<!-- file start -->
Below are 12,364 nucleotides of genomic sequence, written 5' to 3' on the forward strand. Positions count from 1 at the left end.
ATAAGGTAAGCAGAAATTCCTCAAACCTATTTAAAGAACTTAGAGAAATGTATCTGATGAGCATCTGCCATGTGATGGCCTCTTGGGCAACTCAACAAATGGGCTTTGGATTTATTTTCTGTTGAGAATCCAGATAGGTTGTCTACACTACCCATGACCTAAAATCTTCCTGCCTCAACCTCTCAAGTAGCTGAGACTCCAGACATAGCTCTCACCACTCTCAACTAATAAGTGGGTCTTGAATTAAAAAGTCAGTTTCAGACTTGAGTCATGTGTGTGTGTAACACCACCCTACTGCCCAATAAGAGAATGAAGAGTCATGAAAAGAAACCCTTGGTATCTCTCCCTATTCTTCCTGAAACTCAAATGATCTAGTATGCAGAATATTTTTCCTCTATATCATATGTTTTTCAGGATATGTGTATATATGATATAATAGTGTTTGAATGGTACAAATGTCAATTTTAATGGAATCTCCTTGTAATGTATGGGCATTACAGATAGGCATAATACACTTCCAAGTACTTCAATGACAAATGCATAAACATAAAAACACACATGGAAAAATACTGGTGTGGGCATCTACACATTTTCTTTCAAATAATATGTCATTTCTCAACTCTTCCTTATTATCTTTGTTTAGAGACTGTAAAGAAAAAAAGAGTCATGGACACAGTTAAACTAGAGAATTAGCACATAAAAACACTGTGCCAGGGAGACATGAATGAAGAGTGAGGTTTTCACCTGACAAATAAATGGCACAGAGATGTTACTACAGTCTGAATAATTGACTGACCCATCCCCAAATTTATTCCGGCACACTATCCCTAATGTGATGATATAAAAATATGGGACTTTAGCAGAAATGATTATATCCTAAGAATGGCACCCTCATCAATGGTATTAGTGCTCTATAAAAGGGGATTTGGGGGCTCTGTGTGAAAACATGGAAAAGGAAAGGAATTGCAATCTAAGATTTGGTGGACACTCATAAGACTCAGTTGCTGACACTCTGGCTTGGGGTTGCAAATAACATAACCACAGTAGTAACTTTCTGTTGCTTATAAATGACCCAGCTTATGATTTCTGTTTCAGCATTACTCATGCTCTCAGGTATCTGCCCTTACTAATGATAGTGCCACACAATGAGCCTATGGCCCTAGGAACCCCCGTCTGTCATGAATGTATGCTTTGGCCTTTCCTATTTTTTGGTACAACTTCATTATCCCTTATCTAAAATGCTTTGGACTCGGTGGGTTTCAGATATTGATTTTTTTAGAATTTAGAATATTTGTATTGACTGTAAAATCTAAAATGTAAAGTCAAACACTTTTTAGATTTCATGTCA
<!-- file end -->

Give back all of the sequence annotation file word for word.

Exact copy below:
Below are 12,364 nucleotides of genomic sequence, written 5' to 3' on the forward strand. Positions count from 1 at the left end.
ATAAGGTAAGCAGAAATTCCTCAAACCTATTTAAAGAACTTAGAGAAATGTATCTGATGAGCATCTGCCATGTGATGGCCTCTTGGGCAACTCAACAAATGGGCTTTGGATTTATTTTCTGTTGAGAATCCAGATAGGTTGTCTACACTACCCATGACCTAAAATCTTCCTGCCTCAACCTCTCAAGTAGCTGAGACTCCAGACATAGCTCTCACCACTCTCAACTAATAAGTGGGTCTTGAATTAAAAAGTCAGTTTCAGACTTGAGTCATGTGTGTGTGTAACACCACCCTACTGCCCAATAAGAGAATGAAGAGTCATGAAAAGAAACCCTTGGTATCTCTCCCTATTCTTCCTGAAACTCAAATGATCTAGTATGCAGAATATTTTTCCTCTATATCATATGTTTTTCAGGATATGTGTATATATGATATAATAGTGTTTGAATGGTACAAATGTCAATTTTAATGGAATCTCCTTGTAATGTATGGGCATTACAGATAGGCATAATACACTTCCAAGTACTTCAATGACAAATGCATAAACATAAAAACACACATGGAAAAATACTGGTGTGGGCATCTACACATTTTCTTTCAAATAATATGTCATTTCTCAACTCTTCCTTATTATCTTTGTTTAGAGACTGTAAAGAAAAAAAGAGTCATGGACACAGTTAAACTAGAGAATTAGCACATAAAAACACTGTGCCAGGGAGACATGAATGAAGAGTGAGGTTTTCACCTGACAAATAAATGGCACAGAGATGTTACTACAGTCTGAATAATTGACTGACCCATCCCCAAATTTATTCCGGCACACTATCCCTAATGTGATGATATAAAAATATGGGACTTTAGCAGAAATGATTATATCCTAAGAATGGCACCCTCATCAATGGTATTAGTGCTCTATAAAAGGGGATTTGGGGGCTCTGTGTGAAAACATGGAAAAGGAAAGGAATTGCAATCTAAGATTTGGTGGACACTCATAAGACTCAGTTGCTGACACTCTGGCTTGGGGTTGCAAATAACATAACCACAGTAGTAACTTTCTGTTGCTTATAAATGACCCAGCTTATGATTTCTGTTTCAGCATTACTCATGCTCTCAGGTATCTGCCCTTACTAATGATAGTGCCACACAATGAGCCTATGGCCCTAGGAACCCCCGTCTGTCATGAATGTATGCTTTGGCCTTTCCTATTTTTTGGTACAACTTCATTATCCCTTATCTAAAATGCTTTGGACTCGGTGGGTTTCAGATATTGATTTTTTTAGAATTTAGAATATTTGTATTGACTGTAAAATCTAAAATGTAAAGTCAAACACTTTTTAGATTTCATGTCA